As John says, you can oil these like any other cap jewel. I sometimes add a minuscule amount of oil to the end of the jewel hole to help the capillary action. 

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22 hours ago, VWatchie said:

 

 

These jewels are from my very first ETA movement that I'm servicing (cal. 1080), and none of the movements I've been working on so far (Vostoks, Poljots, and a Unitas 6498) has had jewels like these. My question is simply how to oil them? They do look a lot like cap jewels and maybe that's what they are called? If I were to guess I would say that they should be oiled the same way that spring cap jewels are oiled, but I'd really like to know for sure. And, while I'm at it, what's the purpose of these non-springed "cap jewels"? I've also seen them in pictures of some really old movements having a balance without a shock spring.

The movement comes from my grandfather's (born 1910) Ernest Borel Incastar which we believe he bought sometime in the early 1960-ties. It's a family heirloom, and I've been waiting to service it until having worked up some confidence. I had no idea it harboured an ETA movement so that was a pleasant and rather exciting surprise. As far as I know, it has never been serviced.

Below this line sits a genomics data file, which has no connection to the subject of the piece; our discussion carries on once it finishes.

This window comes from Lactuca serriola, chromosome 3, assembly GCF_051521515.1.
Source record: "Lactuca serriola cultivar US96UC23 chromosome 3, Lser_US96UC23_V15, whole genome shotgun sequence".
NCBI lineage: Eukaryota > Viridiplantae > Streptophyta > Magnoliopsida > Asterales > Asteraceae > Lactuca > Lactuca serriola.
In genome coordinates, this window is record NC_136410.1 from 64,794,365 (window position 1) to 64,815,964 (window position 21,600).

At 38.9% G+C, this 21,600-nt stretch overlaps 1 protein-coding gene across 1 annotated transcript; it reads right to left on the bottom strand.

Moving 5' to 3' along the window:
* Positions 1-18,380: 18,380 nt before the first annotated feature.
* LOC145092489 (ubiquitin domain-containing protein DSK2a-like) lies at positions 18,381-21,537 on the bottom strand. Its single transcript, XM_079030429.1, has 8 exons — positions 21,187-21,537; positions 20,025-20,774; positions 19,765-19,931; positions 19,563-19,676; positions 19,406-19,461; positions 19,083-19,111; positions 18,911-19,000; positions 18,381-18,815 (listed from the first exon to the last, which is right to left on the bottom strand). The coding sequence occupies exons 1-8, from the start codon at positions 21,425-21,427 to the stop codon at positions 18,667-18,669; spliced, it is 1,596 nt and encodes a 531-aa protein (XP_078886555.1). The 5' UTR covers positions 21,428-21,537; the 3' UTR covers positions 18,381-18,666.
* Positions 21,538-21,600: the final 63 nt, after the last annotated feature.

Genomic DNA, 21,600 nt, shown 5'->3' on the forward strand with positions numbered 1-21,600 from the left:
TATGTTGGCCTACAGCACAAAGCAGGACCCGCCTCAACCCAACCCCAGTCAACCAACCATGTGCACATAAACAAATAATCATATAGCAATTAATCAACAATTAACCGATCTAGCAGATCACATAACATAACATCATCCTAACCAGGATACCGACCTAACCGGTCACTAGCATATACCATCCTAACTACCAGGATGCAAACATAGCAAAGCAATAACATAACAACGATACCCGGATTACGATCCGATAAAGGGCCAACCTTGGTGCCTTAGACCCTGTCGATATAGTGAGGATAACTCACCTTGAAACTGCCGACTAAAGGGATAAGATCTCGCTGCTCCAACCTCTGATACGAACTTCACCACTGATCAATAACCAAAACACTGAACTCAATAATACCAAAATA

As can be seen in the above picture it has a really interesting regulator mechanism, and I actually found this ad for it on eBay. Setting the rate I would assume is just a matter of rotating that five-pointed "star", but I wonder if that entire arm can be slid to regulate the beat error?

It's a pain in the ... to put back  the hairspring on this incastar . Easier to remove . If you need to  replace the balance. 

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For this type of jewel, also seen on the balance in older pieces, I assemble then oil. Drop of oil in the concave hole jewel, then a thin wire to push it to the cap(I use hairspring pins but there are also commercial 'oil pushing wires' for this. Gold colored handle). Keep feeding until the oil circle is correct. This goes for any non shock protected jewels.

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So, I’ve started to reassemble my grandfather’s ETA 1080 and went about it as I always do, with the train wheels. However, when mounting the train wheel bridge I just couldn’t get the pivot of the escape wheel to reach into the cap jewelled pivot hole on the bridge (seen in the first picture in my first post above).